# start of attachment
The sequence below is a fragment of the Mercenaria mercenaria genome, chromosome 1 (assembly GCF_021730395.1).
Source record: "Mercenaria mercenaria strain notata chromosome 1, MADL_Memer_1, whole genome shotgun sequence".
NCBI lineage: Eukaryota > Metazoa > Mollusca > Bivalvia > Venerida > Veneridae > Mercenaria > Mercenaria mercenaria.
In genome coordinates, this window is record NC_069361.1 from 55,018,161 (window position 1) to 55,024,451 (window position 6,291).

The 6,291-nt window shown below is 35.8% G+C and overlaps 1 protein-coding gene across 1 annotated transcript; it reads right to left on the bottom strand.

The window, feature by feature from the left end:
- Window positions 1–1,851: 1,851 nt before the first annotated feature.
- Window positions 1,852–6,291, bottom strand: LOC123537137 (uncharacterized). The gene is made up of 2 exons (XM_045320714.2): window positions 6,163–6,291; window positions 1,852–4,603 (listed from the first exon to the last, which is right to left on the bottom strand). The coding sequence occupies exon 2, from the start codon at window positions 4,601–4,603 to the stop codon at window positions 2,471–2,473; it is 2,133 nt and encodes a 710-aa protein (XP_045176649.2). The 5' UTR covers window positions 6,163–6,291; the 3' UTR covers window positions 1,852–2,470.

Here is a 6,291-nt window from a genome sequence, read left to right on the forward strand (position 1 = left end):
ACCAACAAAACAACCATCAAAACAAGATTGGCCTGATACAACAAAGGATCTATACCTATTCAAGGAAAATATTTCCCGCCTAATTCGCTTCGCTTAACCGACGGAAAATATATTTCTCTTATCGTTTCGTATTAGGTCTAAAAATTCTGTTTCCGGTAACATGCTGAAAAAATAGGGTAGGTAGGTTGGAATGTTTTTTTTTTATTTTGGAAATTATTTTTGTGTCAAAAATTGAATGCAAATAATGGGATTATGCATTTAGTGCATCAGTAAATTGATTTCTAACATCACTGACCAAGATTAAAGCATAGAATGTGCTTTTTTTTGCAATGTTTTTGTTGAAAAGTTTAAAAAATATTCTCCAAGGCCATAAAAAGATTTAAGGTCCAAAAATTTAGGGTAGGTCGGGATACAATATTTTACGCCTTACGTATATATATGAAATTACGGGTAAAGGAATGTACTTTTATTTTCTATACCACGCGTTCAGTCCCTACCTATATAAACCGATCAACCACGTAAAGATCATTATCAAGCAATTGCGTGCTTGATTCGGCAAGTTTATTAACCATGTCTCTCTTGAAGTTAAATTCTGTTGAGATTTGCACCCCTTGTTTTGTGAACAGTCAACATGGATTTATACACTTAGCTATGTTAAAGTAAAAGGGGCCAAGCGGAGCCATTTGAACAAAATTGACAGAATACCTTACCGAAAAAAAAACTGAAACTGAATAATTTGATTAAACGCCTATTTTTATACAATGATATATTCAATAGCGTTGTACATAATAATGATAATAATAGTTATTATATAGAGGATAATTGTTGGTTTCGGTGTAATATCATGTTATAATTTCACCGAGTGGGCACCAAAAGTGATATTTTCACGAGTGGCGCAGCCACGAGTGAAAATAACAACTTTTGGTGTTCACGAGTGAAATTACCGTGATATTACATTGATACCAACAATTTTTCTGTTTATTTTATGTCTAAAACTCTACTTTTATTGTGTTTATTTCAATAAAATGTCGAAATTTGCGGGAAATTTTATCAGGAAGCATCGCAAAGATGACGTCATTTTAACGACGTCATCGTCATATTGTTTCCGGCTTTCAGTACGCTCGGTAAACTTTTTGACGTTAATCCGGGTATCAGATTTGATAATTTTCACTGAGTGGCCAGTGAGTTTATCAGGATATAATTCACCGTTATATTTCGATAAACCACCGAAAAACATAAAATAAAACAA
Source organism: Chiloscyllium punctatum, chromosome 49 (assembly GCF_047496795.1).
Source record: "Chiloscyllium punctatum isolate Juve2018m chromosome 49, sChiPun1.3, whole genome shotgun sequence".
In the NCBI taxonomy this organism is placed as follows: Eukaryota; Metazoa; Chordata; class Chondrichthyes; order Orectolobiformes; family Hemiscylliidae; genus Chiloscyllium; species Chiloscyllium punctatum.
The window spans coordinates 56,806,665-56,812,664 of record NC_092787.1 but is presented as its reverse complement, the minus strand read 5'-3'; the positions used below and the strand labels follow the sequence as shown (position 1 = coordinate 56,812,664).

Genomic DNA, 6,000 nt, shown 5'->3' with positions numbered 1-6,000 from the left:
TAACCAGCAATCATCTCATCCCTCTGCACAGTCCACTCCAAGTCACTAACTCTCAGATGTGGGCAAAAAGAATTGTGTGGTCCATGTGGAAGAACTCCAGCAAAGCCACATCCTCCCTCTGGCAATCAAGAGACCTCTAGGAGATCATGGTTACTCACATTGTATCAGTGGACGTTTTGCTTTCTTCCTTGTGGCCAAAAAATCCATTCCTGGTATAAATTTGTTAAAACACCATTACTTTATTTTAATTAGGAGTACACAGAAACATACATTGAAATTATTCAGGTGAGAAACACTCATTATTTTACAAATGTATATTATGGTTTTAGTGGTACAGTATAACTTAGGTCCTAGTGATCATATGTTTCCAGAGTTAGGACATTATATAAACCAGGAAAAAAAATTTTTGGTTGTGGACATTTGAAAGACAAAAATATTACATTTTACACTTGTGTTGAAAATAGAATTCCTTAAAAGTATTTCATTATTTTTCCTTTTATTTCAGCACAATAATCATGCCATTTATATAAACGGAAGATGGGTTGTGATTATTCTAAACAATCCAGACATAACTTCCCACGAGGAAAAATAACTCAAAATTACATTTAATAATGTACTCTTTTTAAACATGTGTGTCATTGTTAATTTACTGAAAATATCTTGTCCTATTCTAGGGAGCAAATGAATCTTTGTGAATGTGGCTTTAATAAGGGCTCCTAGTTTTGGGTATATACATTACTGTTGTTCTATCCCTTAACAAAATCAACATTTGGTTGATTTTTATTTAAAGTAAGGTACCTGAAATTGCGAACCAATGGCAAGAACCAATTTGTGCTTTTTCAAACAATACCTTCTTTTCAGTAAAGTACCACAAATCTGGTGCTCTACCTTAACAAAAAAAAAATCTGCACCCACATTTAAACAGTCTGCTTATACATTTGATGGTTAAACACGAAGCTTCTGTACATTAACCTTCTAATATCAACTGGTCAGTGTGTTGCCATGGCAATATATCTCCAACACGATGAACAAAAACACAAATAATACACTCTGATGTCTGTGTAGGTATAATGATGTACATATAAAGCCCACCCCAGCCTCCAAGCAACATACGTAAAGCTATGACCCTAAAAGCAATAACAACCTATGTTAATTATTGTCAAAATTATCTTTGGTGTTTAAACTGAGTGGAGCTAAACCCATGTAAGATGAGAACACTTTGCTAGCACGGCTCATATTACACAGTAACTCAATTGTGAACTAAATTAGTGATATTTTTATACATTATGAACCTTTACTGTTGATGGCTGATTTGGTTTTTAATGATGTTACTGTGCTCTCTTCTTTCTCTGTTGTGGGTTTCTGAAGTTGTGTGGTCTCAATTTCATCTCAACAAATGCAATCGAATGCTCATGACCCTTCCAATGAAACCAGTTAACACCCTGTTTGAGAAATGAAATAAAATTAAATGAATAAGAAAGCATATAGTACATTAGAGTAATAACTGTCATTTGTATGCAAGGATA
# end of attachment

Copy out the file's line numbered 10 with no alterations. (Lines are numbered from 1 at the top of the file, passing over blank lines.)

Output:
ACCAACAAAACAACCATCAAAACAAGATTGGCCTGATACAACAAAGGATCTATACCTATTCAAGGAAAATATTTCCCGCCTAATTCGCTTCGCTTAACCGACGGAAAATATATTTCTCTTATCGTTTCGTATTAGGTCTAAAAATTCTGTTTCCGGTAACATGCTGAAAAAATAGGGTAGGTAGGTTGGAATGTTTTTTTTTTATTTTGGAAATTATTTTTGTGTCAAAAATTGAATGCAAATAATGGGATTATGCATTTAGTGCATCAGTAAATTGATTTCTAACATCACTGACCAAGATTAAAGCATAGAATGTGCTTTTTTTTGCAATGTTTTTGTTGAAAAGTTTAAAAAATATTCTCCAAGGCCATAAAAAGATTTAAGGTCCAAAAATTTAGGGTAGGTCGGGATACAATATTTTACGCCTTACGTATATATATGAAATTACGGGTAAAGGAATGTACTTTTATTTTCTATACCACGCGTTCAGTCCCTACCTATATAAACCGATCAACCACGTAAAGATCATTATCAAGCAATTGCGTGCTTGATTCGGCAAGTTTATTAACCATGTCTCTCTTGAAGTTAAATTCTGTTGAGATTTGCACCCCTTGTTTTGTGAACAGTCAACATGGATTTATACACTTAGCTATGTTAAAGTAAAAGGGGCCAAGCGGAGCCATTTGAACAAAATTGACAGAATACCTTACCGAAAAAAAAACTGAAACTGAATAATTTGATTAAACGCCTATTTTTATACAATGATATATTCAATAGCGTTGTACATAATAATGATAATAATAGTTATTATATAGAGGATAATTGTTGGTTTCGGTGTAATATCATGTTATAATTTCACCGAGTGGGCACCAAAAGTGATATTTTCACGAGTGGCGCAGCCACGAGTGAAAATAACAACTTTTGGTGTTCACGAGTGAAATTACCGTGATATTACATTGATACCAACAATTTTTCTGTTTATTTTATGTCTAAAACTCTACTTTTATTGTGTTTATTTCAATAAAATGTCGAAATTTGCGGGAAATTTTATCAGGAAGCATCGCAAAGATGACGTCATTTTAACGACGTCATCGTCATATTGTTTCCGGCTTTCAGTACGCTCGGTAAACTTTTTGACGTTAATCCGGGTATCAGATTTGATAATTTTCACTGAGTGGCCAGTGAGTTTATCAGGATATAATTCACCGTTATATTTCGATAAACCACCGAAAAACATAAAATAAAACAA